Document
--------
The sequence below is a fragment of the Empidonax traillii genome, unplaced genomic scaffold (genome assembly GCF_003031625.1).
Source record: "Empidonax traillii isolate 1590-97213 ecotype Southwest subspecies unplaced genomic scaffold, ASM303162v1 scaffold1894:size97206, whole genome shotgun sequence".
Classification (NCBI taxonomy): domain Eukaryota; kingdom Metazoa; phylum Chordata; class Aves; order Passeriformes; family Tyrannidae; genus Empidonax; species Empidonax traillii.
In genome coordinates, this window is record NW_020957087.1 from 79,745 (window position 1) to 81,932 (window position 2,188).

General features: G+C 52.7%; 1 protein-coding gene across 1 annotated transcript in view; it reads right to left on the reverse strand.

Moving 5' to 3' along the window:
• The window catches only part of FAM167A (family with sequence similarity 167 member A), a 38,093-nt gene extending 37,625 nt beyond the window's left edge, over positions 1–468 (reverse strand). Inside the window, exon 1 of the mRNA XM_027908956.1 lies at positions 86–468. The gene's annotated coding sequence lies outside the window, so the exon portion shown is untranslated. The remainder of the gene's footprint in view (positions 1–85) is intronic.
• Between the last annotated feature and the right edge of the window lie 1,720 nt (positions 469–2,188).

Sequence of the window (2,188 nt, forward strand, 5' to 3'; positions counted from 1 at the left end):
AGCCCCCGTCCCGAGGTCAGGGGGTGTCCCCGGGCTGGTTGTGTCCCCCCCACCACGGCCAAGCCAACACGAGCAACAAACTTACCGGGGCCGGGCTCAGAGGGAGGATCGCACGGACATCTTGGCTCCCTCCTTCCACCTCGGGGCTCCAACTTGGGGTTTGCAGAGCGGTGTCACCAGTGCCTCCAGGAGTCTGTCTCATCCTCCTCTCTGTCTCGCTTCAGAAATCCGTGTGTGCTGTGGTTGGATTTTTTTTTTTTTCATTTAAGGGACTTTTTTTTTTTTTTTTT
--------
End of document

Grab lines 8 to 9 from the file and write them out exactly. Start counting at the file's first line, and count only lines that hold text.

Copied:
• Between the last annotated feature and the right edge of the window lie 1,720 nt (positions 469–2,188).

Sequence of the window (2,188 nt, forward strand, 5' to 3'; positions counted from 1 at the left end):